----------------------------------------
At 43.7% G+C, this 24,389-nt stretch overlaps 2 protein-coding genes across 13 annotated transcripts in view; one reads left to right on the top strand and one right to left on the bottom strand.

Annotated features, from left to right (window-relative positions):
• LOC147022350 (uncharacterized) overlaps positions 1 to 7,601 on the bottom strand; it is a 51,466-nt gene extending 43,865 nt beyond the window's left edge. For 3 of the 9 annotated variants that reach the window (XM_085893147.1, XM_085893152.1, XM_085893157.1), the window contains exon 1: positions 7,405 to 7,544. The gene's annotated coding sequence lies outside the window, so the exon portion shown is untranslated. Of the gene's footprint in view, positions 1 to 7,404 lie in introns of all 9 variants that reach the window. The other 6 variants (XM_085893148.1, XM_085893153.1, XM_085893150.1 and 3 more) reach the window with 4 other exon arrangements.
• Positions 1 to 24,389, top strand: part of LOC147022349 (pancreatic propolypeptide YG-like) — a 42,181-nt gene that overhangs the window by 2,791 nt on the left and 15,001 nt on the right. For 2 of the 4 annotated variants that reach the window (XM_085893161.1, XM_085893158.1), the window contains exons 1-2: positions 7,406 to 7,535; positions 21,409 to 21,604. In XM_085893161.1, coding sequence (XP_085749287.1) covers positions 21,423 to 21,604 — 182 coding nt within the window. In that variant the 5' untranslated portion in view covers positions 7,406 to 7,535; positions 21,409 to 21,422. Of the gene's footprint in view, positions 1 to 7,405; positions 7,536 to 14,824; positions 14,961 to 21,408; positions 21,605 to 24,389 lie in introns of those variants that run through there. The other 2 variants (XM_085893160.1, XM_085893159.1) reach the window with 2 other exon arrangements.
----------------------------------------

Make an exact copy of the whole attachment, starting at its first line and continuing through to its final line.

At 43.7% G+C, this 24,389-nt stretch overlaps 2 protein-coding genes across 13 annotated transcripts in view; one reads left to right on the top strand and one right to left on the bottom strand.

Annotated features, from left to right (window-relative positions):
• LOC147022350 (uncharacterized) overlaps positions 1 to 7,601 on the bottom strand; it is a 51,466-nt gene extending 43,865 nt beyond the window's left edge. For 3 of the 9 annotated variants that reach the window (XM_085893147.1, XM_085893152.1, XM_085893157.1), the window contains exon 1: positions 7,405 to 7,544. The gene's annotated coding sequence lies outside the window, so the exon portion shown is untranslated. Of the gene's footprint in view, positions 1 to 7,404 lie in introns of all 9 variants that reach the window. The other 6 variants (XM_085893148.1, XM_085893153.1, XM_085893150.1 and 3 more) reach the window with 4 other exon arrangements.
• Positions 1 to 24,389, top strand: part of LOC147022349 (pancreatic propolypeptide YG-like) — a 42,181-nt gene that overhangs the window by 2,791 nt on the left and 15,001 nt on the right. For 2 of the 4 annotated variants that reach the window (XM_085893161.1, XM_085893158.1), the window contains exons 1-2: positions 7,406 to 7,535; positions 21,409 to 21,604. In XM_085893161.1, coding sequence (XP_085749287.1) covers positions 21,423 to 21,604 — 182 coding nt within the window. In that variant the 5' untranslated portion in view covers positions 7,406 to 7,535; positions 21,409 to 21,422. Of the gene's footprint in view, positions 1 to 7,405; positions 7,536 to 14,824; positions 14,961 to 21,408; positions 21,605 to 24,389 lie in introns of those variants that run through there. The other 2 variants (XM_085893160.1, XM_085893159.1) reach the window with 2 other exon arrangements.